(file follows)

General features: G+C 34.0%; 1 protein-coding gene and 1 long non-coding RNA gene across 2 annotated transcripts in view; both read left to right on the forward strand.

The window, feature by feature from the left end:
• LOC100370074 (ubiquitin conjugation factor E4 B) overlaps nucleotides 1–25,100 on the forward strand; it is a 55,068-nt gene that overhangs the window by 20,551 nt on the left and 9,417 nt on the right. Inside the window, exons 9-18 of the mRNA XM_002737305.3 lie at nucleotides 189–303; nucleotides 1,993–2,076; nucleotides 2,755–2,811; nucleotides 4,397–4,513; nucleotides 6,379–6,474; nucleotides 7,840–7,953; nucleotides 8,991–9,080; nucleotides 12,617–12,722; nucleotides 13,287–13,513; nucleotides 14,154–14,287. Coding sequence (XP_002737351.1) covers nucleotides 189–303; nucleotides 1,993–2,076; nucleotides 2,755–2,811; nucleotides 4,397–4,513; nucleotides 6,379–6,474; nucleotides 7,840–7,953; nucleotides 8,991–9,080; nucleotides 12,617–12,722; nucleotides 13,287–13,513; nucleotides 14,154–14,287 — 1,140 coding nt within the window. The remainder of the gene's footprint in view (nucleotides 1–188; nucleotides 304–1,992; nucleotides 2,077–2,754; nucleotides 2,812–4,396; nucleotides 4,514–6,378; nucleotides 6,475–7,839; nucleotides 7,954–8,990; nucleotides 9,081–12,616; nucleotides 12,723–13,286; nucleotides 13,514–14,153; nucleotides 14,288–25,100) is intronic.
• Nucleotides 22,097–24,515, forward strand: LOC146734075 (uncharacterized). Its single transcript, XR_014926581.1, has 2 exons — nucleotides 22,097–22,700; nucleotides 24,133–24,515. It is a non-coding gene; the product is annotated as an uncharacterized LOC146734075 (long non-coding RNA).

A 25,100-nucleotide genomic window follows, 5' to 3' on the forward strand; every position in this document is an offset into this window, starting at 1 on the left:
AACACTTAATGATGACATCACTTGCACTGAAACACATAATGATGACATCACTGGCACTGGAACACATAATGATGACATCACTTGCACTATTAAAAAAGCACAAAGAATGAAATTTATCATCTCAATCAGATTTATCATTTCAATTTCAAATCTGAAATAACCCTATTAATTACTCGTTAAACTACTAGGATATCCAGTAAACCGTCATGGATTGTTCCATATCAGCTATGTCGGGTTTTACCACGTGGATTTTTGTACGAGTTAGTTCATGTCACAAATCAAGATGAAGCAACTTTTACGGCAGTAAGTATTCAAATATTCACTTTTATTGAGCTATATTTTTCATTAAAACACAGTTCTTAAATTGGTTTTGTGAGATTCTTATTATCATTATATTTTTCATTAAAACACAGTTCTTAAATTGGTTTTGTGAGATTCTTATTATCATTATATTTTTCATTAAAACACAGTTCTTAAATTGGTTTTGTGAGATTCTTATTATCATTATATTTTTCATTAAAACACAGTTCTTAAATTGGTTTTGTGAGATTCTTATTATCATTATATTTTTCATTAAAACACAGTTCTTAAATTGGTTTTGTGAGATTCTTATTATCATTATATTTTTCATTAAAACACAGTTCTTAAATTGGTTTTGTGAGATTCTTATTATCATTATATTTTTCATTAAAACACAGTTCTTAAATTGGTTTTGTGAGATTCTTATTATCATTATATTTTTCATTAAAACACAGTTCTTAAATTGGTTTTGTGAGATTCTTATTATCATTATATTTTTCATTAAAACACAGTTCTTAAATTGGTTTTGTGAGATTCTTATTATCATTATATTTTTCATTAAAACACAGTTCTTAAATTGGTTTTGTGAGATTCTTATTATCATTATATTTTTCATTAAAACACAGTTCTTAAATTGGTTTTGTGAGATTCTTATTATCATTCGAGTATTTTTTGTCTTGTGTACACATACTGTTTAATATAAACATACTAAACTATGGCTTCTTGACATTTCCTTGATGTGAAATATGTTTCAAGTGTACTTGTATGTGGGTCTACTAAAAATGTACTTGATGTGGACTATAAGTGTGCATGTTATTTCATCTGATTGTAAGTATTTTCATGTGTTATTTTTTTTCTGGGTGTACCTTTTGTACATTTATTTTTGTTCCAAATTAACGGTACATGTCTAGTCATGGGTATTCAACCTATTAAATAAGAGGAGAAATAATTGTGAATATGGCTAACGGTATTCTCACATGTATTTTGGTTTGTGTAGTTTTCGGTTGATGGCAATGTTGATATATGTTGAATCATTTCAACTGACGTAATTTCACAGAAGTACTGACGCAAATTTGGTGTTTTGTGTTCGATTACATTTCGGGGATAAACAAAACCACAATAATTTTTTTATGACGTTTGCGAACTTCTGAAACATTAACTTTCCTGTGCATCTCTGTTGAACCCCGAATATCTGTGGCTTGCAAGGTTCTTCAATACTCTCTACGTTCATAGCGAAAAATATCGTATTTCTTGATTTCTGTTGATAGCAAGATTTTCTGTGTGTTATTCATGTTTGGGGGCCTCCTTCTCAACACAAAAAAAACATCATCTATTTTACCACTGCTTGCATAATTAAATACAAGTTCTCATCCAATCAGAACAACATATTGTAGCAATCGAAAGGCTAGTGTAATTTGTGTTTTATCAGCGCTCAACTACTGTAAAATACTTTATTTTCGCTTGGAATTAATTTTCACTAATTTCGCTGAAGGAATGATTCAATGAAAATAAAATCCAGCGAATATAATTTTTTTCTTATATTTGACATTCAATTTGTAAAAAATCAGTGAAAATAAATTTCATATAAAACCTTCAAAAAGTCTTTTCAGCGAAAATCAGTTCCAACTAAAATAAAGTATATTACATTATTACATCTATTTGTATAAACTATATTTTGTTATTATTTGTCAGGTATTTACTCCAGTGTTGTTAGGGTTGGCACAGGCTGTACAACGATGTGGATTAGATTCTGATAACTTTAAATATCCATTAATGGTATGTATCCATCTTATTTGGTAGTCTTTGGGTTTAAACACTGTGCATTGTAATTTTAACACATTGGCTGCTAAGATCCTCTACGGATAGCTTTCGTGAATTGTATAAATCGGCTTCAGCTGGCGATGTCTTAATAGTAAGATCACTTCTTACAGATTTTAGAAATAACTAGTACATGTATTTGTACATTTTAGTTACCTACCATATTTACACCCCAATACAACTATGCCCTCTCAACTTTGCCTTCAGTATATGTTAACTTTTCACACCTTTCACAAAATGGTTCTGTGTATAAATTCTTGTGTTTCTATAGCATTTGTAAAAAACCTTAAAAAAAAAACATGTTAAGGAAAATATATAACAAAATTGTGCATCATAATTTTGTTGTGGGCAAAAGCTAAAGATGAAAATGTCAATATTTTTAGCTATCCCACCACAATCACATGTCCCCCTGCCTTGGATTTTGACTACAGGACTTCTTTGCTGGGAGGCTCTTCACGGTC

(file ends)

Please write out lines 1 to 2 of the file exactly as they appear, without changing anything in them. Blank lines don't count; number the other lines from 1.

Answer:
General features: G+C 34.0%; 1 protein-coding gene and 1 long non-coding RNA gene across 2 annotated transcripts in view; both read left to right on the forward strand.

The window, feature by feature from the left end: